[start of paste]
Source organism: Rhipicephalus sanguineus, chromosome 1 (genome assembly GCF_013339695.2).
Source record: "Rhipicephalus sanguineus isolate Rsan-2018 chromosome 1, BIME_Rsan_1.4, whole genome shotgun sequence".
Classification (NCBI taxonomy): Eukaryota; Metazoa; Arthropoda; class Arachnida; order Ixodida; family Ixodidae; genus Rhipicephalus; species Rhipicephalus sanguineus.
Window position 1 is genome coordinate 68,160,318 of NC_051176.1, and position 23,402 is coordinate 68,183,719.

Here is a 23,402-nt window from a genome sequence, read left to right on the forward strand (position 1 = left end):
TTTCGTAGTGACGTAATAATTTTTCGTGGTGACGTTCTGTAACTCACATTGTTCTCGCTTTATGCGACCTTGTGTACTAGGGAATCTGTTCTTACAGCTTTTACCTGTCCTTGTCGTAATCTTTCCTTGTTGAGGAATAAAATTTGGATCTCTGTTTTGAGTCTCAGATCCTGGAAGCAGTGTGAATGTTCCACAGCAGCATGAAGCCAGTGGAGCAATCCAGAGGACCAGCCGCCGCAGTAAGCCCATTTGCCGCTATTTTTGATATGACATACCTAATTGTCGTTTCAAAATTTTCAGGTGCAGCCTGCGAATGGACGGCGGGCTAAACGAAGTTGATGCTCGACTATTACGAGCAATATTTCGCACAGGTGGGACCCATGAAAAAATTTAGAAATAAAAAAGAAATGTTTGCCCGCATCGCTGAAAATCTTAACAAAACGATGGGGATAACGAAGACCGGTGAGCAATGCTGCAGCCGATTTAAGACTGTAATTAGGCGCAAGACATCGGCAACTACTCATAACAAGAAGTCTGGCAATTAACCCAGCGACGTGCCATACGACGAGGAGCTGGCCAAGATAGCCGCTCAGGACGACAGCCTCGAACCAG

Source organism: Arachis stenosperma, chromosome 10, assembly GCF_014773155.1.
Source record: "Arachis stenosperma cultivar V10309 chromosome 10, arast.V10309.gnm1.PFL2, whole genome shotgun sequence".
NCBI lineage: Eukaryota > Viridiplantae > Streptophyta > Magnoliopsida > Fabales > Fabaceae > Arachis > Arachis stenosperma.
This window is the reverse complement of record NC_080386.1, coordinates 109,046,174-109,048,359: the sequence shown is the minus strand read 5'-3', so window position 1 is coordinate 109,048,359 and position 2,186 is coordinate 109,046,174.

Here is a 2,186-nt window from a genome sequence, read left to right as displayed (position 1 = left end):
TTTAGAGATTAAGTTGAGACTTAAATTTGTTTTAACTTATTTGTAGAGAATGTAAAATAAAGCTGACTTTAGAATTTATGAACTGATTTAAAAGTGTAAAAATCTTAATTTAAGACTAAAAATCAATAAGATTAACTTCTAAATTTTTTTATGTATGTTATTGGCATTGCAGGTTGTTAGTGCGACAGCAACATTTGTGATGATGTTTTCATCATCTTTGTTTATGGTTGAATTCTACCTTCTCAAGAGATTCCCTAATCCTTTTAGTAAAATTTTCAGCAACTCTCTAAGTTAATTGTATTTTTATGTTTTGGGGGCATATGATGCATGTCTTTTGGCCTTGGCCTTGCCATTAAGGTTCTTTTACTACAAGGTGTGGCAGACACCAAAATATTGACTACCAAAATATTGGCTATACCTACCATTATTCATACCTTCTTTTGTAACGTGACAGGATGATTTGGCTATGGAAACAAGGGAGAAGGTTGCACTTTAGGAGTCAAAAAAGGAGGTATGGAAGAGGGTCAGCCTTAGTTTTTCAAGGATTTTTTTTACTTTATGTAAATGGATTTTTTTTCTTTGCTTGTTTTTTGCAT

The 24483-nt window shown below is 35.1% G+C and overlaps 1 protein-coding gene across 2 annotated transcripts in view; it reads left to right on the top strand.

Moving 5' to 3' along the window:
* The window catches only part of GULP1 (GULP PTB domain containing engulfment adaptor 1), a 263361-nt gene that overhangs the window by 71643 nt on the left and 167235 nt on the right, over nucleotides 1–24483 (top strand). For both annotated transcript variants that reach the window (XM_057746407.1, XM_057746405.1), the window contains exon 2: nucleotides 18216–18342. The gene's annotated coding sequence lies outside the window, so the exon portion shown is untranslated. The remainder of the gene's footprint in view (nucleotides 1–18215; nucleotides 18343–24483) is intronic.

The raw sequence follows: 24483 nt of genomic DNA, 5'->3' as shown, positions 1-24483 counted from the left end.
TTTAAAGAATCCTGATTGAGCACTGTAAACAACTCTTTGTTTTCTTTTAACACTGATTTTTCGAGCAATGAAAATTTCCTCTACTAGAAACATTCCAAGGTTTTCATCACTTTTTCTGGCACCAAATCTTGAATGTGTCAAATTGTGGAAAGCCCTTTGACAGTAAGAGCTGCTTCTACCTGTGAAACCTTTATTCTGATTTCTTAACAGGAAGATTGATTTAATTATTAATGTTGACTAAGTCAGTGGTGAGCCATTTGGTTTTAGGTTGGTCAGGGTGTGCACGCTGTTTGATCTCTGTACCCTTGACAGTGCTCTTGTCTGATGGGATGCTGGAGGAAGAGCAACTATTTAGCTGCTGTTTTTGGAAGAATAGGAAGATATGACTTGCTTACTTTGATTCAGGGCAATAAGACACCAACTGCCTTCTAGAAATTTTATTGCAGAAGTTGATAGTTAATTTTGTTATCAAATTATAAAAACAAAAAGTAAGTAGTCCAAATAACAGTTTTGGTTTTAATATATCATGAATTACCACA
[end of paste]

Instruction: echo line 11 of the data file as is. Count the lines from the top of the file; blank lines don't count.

Here is a 2,186-nt window from a genome sequence, read left to right as displayed (position 1 = left end):